Despite what many think, the biggest mistakes in strength training have nothing to do with failing to buy the latest, greatest equipment or making sure to take the hottest supplements that are out right now. The truth is those kinds of things don’t make much difference at all.
The mistakes you’re making, both in and out of the gym, are what is really holding you back. Today you’re going
to learn how to ensure your chances of success, making your chances much better than “slim and none,” by reducing and eliminating these terrible strength training sins.
Strength Training Sin #1: Poor Goal Setting
Many people have no clear-cut goals whatsoever. They might know that they want to get stronger, put on muscle, or cut up a bit; but they don’t attach any specifics as far as how much stronger, bigger, or leaner they want to get.
If you’re going into the gym with the goal of coming out of there looking like an underwear model, fitness competitor, or professional bodybuilder within a few months, you’re doing yourself a disservice.
Instead, try setting your goals based on a month-to-month plan. If you want to get bigger or trim down, then take some measurements. If you want to increase your lifts, get an idea of what your maxes are; that way, you’ll know where you’re starting. Then, set a goal at the end of the month to show a specific, but realistic change by then.
Strength Training Sin #2: Poor Warm Ups
The warm up is one of the single most effective ways to make sure that you have an awesome workout when you go to the gym. Too many lifters get to the gym and immediately throw plates on the barbell and think that’s going to be an effective warm up.
They’re dead wrong.
A solid warm up should be at a minimum of five minutes long, and you want to work from general (full body) to specific (light sets on your first lift) over the course of that period.
For instance, if you’re hitting the Bench Press in your first lift of the day, you want to begin your warm up with some Bodyweight Squats. Working the big muscles of the legs gets the blood flowing. You also want to hit some static and dynamic core work; Planks or Side Planks are good for this. Some Standing Band Crunches for dynamic ab work and some Hyper Extensions are good to get the back loose.
Next, you want to move up the chain and get the upper back working. Some light Pull Downs will do the trick. Keep the movement controlled in order to make the muscles work and channel the blood flow up into the torso.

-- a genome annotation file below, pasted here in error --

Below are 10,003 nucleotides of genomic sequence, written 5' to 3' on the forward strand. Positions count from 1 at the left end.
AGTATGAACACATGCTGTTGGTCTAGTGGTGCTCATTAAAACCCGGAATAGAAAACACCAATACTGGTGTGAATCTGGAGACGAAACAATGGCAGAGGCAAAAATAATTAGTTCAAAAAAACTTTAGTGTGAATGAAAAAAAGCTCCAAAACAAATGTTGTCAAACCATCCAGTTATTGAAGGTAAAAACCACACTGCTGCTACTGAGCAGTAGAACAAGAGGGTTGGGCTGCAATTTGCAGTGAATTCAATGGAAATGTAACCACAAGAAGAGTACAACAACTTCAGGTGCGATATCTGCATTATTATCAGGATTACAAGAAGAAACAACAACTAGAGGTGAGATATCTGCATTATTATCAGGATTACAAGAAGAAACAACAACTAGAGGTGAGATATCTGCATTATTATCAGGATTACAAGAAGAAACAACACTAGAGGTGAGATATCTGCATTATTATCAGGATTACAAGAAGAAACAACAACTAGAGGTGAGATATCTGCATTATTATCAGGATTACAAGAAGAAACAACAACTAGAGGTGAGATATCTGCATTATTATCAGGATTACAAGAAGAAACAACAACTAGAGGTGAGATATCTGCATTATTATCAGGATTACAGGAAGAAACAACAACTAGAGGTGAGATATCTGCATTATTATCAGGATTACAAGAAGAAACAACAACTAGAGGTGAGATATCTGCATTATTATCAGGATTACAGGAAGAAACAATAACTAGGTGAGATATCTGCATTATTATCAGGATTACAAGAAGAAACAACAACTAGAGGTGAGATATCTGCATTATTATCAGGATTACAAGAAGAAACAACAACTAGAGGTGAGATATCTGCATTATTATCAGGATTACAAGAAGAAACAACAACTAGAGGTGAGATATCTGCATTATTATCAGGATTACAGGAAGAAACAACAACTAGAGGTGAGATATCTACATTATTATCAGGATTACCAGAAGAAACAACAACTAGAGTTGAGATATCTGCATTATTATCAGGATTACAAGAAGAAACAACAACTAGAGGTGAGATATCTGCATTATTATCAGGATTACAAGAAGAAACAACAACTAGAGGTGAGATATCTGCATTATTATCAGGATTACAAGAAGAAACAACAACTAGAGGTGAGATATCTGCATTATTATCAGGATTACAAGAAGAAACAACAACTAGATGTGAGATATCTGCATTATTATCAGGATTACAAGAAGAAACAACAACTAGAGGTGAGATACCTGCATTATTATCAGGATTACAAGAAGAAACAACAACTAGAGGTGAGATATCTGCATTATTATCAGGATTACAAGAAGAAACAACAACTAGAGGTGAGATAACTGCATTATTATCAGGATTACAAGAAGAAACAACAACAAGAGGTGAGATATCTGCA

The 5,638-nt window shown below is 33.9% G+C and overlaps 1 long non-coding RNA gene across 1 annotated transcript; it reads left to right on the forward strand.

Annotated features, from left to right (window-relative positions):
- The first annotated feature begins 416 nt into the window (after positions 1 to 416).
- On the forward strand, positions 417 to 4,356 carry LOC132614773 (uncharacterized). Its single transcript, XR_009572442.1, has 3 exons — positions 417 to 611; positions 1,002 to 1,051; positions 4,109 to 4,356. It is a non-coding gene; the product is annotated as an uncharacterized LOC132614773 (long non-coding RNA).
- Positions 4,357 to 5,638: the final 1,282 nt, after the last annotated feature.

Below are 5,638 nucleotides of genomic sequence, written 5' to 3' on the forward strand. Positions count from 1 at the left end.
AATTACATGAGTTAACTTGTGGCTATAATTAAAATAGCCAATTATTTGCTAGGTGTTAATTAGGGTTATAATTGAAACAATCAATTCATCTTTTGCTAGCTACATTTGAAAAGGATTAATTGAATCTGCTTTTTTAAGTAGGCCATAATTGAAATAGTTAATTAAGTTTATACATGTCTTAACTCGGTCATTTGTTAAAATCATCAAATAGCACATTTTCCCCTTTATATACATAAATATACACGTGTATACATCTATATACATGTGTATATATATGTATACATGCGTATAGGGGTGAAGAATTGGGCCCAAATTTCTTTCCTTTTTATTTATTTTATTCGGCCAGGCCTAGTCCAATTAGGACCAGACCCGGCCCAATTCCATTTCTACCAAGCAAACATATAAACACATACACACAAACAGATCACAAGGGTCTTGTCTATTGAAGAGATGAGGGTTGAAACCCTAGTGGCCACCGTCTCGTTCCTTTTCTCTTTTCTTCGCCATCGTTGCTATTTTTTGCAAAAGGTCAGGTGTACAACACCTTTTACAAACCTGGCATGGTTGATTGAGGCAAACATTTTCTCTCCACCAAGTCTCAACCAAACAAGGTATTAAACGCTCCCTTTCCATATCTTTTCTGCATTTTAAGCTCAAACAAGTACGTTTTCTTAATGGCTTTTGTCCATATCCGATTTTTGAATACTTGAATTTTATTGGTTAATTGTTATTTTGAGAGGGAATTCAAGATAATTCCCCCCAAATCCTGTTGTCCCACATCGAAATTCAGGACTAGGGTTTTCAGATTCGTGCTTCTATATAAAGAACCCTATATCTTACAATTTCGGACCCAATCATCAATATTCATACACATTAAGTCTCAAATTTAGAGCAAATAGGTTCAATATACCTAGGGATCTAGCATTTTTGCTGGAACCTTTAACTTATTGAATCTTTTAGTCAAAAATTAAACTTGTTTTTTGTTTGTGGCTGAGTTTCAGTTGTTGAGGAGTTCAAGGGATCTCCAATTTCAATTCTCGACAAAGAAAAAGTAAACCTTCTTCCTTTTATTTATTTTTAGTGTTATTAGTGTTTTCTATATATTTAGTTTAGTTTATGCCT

You can also add in a light set of Dumbbell Rows and then move into some light sets of Dumbbell Curls and Triceps Push Downs.
By now, you’ve gotten blood flowing throughout the body. The muscles and connective tissues have blood flowing through them now, so they are more elastic and better prepared to do work. Now, it’s time to transition into your specific warm up for the Bench.
I bet you’re gonna feel like a million bucks.
Strength Training Sin #3: Poor Form/Technique
There’s no better way to kill your gains than to get hurt, and that is exactly what can happen if you have poor technique. It pays to make sure you are doing things right in the gym. This can be as easy as going onto YouTube and doing a search for the lifts you want to do and see how others are doing them, as long as you find someone reputable. It’s a far better idea to get a good coach or trainer, but in the meantime here are a few guidelines.
1.) Don’t “Throw” The Weights
For the most part, exercises are supposed to be done in a strict manner. Throwing the weight around with body english is generally cheating or a recipe for injury.
2.) Avoids “Fast” Lifts Until You Get A Coach
Some lifts are done very, very fast on purpose. Examples are the Barbell Clean & Jerk, Push Press, and Kettlebell Snatch. These lifts are done in a fast manner to train for power. There’s a difference between training for power and swinging or throwing the weights though, and the lifts that are done to build power are extremely technical. Instead, build your base of strength with more fundamental, controlled-speed, linear lifts like Presses, Squats, Deadlifts, etc.
3.) Neck In Line With Spine
Some people have a tendency to flex (chin tucked to chest) or extend (head tilted back) the spine excessively when they lift. Keep the neck neutral and in line with the spine for safety reasons.